The Sir John Soane Museum is one of the most extraordinary places in London. It is not really a museum, it is the former home of a great Georgian architect and collector extraordinaire. It is actually three houses knocked into one – that does it an injustice, the houses are intricately interlinked – and all are filled with a cornucopia of antiques, painting, sculpture and architectural bric-a-brac. Rather than me try to describe it any further, take a look at these photographs:
Right now there is more reason than ever for anyone with an interest in Egypt to visit. Soane’s greatest acquisition was the sarcophagus of the pharaoh Seti I, which is on permanent display in the basement space. Running until April is a temporary exhibition on the background to the sarcophagus. It was removed by Belzoni from Seti I’s tomb in the Valley of the Kings and transported to England where it was first offered to the British Museum. When the museum declined to meet Belzoni’s asking price, Soane stepped forward. Getting the 3,000-year-old relic into the house involved knocking down a sizeable chunk of the back wall. When all was done, and the wall rebuilt, Soane then threw a three-day party to introduce London to his new prize possession.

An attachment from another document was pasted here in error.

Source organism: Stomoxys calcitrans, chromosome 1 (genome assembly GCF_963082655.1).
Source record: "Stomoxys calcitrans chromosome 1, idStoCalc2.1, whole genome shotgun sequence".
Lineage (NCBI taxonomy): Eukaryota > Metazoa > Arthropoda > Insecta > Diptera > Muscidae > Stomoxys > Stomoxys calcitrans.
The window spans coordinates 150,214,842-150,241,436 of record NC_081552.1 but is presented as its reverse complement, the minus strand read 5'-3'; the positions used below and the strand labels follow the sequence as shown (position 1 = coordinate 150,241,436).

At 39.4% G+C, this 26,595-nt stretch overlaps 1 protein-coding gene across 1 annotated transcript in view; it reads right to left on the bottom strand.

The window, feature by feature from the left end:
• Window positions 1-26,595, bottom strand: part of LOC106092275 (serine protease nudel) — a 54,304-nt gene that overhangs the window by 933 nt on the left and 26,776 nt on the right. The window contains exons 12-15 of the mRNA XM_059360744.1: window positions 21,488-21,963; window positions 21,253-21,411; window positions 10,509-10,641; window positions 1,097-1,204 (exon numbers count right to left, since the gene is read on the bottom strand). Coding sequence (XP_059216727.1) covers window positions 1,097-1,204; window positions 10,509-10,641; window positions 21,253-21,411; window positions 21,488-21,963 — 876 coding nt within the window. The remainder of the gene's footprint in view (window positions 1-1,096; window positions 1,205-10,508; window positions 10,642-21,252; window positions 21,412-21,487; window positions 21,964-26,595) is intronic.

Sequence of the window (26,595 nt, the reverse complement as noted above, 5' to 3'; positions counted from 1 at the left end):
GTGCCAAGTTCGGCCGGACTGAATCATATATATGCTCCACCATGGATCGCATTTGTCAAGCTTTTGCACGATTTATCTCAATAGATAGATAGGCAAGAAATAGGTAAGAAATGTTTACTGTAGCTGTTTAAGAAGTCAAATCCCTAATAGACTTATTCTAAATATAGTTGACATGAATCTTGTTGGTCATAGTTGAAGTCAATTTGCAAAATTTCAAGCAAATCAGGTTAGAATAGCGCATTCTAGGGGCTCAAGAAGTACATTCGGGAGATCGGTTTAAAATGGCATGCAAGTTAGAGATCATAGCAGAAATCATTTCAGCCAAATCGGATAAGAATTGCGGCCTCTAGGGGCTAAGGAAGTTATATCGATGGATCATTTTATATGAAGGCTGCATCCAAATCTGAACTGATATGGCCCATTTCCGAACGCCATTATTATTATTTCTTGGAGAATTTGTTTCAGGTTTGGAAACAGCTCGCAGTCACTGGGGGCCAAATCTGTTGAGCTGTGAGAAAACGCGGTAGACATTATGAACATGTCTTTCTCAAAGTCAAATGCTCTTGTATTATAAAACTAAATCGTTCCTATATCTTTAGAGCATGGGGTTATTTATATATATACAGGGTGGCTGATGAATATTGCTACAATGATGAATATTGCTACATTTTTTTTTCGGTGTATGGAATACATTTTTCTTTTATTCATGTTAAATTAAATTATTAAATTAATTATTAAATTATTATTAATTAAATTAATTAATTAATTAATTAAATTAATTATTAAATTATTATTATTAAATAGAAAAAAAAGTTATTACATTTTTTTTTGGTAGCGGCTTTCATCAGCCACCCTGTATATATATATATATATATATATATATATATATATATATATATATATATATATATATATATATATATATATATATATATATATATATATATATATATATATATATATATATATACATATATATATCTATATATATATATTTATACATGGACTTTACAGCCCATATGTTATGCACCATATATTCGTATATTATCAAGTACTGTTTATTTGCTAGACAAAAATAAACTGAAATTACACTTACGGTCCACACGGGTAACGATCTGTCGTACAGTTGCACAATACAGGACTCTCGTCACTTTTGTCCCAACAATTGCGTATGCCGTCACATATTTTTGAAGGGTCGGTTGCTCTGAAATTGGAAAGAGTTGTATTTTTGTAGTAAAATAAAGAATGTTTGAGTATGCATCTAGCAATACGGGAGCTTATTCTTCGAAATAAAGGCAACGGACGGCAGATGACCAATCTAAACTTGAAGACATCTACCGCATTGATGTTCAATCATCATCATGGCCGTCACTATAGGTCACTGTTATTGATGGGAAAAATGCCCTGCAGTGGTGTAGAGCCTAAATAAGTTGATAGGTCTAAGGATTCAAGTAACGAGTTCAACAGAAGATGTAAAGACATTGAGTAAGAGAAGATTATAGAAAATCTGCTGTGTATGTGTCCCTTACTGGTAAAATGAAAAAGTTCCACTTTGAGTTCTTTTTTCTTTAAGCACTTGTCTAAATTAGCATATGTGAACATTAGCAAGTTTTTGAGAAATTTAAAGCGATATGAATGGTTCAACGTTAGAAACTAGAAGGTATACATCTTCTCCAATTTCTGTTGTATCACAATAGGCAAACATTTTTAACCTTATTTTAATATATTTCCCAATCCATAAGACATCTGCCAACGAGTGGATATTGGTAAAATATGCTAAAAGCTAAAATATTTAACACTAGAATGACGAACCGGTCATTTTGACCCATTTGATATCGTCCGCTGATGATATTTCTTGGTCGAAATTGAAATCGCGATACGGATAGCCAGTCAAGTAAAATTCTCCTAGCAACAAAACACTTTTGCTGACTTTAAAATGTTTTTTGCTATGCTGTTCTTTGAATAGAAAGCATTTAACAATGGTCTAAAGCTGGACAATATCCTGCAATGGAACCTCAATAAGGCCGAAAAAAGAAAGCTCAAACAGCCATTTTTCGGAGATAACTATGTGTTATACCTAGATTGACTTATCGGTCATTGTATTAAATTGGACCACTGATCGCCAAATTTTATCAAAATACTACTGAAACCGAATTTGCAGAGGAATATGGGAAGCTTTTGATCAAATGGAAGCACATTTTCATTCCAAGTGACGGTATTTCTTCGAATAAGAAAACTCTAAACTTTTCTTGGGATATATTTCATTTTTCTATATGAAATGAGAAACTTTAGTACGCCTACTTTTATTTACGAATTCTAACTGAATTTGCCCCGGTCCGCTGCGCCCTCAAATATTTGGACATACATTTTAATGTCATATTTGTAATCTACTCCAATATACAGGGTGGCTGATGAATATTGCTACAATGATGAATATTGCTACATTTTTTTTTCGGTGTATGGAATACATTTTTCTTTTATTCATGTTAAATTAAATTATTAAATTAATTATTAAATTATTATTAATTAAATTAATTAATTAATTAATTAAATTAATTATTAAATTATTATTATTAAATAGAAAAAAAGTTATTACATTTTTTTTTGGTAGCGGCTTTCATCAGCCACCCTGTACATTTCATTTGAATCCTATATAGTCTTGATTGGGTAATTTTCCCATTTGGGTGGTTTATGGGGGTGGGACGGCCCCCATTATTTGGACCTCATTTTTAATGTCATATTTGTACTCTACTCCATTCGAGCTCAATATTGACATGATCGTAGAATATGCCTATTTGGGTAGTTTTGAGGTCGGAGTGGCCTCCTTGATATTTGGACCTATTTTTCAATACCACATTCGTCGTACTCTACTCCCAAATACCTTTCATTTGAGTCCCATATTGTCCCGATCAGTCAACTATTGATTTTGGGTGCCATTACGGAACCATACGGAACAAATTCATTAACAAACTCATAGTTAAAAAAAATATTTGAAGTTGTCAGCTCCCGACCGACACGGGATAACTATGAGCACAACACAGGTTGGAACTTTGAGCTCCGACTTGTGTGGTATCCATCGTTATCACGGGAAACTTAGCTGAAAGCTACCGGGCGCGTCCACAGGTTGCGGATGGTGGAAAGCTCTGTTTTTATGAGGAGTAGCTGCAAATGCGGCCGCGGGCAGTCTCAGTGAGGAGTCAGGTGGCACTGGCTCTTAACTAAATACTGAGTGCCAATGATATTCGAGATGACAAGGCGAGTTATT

This exhibition retells the story and also includes some of the wonderful watercolours made by Belzoni and his assistants in Seti’s tomb.
Even if you can’t make it for the exhibition, Sir John Soane’s home is worth a visit any time you are in London. And the sarcophagus will still be there.